• v1alpha1 RBAC API -The v1alpha1 RBAC policy is deprecated by the v1beta1 AuthorizationPolicy. RBAC (Role Based Access Control) defines ServiceRole and ServiceRoleBinding objects.

    • ServiceRole
    • ServiceRoleBinding
  • RbacConfig - RbacConfig implements the Custom Resource Definition for controlling Istio RBAC behavior.

    • ClusterRbacConfig(versions prior to Red Hat OpenShift Service Mesh 1.0)
    • ServiceMeshRbacConfig (Red Hat OpenShift Service Mesh version 1.0 and later)
  • In Kiali, the login and LDAP strategies are deprecated. A future version will introduce authentication using OpenID providers.

The following components are also deprecated in this release and will be replaced by the Istiod component in a future release.

  • Mixer - access control and usage policies
  • Pilot - service discovery and proxy configuration
  • Citadel - certificate generation
  • Galley - configuration validation and distribution

2.1.7. Known issues

These limitations exist in Red Hat OpenShift Service Mesh:

  • Red Hat OpenShift Service Mesh does not support IPv6, as it is not supported by the upstream Istio project, nor fully supported by OpenShift Container Platform.
  • Graph layout - The layout for the Kiali graph can render differently, depending on your application architecture and the data to display (number of graph nodes and their interactions). Because it is difficult if not impossible to create a single layout that renders nicely for every situation, Kiali offers a choice of several different layouts. To choose a different layout, you can choose a different Layout Schema from the Graph Settings menu.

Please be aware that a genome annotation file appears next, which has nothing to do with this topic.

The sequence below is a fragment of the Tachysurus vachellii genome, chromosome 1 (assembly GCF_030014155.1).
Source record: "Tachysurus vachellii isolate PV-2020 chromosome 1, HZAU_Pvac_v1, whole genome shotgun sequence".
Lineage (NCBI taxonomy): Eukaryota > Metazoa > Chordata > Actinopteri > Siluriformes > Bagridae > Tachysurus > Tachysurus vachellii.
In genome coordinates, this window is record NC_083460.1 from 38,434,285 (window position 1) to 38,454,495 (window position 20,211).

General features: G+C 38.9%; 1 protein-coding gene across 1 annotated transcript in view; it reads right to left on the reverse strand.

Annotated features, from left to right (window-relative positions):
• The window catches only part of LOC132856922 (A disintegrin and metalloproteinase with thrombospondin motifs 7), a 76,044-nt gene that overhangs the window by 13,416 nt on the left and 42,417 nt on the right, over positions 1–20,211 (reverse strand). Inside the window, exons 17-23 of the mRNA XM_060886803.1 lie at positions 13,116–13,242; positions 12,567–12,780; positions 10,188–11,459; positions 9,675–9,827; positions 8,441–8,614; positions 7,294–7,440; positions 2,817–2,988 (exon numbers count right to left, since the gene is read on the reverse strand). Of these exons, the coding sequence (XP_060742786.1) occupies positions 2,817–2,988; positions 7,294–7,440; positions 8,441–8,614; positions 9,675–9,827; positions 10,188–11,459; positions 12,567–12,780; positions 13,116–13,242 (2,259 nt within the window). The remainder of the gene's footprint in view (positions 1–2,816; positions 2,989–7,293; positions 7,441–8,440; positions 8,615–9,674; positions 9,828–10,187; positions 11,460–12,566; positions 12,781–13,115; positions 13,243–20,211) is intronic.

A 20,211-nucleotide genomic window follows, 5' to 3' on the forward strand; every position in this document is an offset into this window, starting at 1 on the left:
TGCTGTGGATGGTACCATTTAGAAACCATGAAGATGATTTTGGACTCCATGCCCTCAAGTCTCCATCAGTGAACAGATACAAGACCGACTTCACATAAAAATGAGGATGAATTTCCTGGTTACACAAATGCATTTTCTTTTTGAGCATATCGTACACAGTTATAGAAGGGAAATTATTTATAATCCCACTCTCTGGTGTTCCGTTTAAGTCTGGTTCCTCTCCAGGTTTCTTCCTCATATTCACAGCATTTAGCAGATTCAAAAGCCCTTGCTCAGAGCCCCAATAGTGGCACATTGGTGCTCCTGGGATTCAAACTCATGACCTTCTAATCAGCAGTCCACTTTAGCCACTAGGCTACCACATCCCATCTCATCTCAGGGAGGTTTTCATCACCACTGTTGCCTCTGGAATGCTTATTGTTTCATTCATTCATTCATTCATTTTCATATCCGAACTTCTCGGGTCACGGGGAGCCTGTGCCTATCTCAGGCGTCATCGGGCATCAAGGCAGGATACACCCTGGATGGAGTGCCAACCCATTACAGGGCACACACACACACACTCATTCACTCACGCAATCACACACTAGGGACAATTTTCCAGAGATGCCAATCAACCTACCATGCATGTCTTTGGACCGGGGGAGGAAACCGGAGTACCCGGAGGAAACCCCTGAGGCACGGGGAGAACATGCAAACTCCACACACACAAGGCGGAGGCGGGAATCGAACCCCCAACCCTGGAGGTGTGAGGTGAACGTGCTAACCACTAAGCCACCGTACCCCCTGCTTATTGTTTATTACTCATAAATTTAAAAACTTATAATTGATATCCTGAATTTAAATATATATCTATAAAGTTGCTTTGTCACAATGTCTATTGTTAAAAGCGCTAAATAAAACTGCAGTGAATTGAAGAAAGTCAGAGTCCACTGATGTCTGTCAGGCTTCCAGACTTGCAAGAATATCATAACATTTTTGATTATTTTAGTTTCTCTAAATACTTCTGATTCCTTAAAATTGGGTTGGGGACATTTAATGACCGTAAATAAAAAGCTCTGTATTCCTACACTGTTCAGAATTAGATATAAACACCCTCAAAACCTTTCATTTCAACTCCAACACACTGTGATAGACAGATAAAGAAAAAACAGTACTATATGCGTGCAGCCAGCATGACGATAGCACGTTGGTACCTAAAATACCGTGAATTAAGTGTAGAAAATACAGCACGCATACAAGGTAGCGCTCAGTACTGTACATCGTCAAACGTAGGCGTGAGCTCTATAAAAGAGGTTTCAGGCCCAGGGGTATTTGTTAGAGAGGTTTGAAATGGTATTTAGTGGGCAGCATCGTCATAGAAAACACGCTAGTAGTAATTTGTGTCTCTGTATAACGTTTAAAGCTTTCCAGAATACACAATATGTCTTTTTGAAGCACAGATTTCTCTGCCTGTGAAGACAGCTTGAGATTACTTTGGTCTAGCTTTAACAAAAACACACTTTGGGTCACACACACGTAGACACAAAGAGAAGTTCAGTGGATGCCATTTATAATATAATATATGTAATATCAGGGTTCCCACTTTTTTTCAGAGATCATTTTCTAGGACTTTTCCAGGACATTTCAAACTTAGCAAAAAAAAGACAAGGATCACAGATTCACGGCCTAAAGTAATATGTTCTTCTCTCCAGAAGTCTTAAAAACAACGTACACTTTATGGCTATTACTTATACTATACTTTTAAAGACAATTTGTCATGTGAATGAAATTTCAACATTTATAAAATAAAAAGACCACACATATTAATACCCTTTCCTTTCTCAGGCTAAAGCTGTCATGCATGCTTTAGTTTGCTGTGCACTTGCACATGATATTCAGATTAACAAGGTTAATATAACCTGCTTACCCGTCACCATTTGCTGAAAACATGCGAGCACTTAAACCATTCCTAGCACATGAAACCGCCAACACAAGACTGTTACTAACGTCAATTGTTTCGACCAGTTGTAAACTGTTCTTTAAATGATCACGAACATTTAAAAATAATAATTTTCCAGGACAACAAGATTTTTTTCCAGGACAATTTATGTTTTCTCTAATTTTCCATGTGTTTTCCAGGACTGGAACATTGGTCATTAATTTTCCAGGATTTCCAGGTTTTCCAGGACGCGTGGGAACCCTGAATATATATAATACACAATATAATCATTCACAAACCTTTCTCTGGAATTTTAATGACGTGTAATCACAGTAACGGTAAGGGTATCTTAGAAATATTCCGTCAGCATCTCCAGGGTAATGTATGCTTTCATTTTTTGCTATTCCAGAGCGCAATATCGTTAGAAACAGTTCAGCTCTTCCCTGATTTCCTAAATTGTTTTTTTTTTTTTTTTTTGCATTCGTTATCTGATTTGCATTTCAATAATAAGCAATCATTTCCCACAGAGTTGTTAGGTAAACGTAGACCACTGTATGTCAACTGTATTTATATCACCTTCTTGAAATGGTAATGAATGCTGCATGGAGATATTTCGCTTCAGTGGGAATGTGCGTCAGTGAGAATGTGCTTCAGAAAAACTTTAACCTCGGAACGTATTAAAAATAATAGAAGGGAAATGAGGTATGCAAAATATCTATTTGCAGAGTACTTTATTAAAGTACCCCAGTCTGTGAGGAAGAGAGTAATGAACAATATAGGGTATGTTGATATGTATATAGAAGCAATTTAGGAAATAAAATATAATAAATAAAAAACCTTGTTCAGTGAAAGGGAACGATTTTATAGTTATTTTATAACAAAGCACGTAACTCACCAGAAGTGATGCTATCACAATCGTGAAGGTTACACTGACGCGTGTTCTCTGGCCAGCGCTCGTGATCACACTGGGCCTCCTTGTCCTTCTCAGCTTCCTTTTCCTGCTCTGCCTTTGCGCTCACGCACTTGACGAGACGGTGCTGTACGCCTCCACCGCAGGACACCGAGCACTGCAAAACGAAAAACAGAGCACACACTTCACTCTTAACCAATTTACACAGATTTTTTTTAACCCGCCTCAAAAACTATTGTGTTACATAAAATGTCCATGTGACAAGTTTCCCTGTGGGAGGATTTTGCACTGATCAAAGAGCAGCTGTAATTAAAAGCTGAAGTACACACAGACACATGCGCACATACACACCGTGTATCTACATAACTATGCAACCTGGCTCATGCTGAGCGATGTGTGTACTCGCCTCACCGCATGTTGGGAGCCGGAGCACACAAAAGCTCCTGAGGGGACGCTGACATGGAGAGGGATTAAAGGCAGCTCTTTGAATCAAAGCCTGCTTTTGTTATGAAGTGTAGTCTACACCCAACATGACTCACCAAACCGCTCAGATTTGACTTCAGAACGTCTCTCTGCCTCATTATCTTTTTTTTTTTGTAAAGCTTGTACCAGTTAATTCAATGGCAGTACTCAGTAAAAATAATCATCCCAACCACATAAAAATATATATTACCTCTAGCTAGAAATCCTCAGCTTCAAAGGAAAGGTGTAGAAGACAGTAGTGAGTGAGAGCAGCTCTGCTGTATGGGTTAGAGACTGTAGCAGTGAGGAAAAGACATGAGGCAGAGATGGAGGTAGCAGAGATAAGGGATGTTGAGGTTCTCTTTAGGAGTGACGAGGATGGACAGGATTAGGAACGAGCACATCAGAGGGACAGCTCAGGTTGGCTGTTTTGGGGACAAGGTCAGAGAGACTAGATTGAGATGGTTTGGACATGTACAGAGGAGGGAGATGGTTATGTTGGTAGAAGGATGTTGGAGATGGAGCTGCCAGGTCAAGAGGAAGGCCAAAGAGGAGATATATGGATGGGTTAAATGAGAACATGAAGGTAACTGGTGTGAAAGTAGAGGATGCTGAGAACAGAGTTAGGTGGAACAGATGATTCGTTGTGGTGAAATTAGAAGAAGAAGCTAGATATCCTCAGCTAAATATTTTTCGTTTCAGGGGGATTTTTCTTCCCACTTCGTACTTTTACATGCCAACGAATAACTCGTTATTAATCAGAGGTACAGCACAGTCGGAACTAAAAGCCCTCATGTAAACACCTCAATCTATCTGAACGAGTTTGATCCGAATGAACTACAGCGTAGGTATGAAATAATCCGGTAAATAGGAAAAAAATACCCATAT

• The first time you access related services such as Jaeger and Grafana, from the Kiali console, you must accept the certificate and re-authenticate using your OpenShift Container Platform login credentials. This happens due to an issue with how the framework displays embedded pages in the console.

2.1.7.1. Service Mesh known issues

These are the known issues in Red Hat OpenShift Service Mesh:

  • Jaeger/Kiali Operator upgrade blocked with operator pending When upgrading the Jaeger or Kiali Operators with Service Mesh 1.0.x installed, the operator status shows as Pending.

    Workaround: See the linked Knowledge Base article for more information.

  • Istio-14743 Due to limitations in the version of Istio that this release of Red Hat OpenShift Service Mesh is based on, there are several applications that are currently incompatible with Service Mesh. See the linked community issue for details.
  • MAISTRA-858 The following Envoy log messages describing deprecated options and configurations associated with Istio 1.1.x are expected:

    • [2019-06-03 07:03:28.943][19][warning][misc] [external/envoy/source/common/protobuf/utility.cc:129] Using deprecated option 'envoy.api.v2.listener.Filter.config'. This configuration will be removed from Envoy soon.
    • [2019-08-12 22:12:59.001][13][warning][misc] [external/envoy/source/common/protobuf/utility.cc:174] Using deprecated option 'envoy.api.v2.Listener.use_original_dst' from file lds.proto. This configuration will be removed from Envoy soon.
  • MAISTRA-806 Evicted Istio Operator Pod causes mesh and CNI not to deploy.

    Workaround: If the istio-operator pod is evicted while deploying the control pane, delete the evicted istio-operator pod.

  • MAISTRA-681 When the control plane has many namespaces, it can lead to performance issues.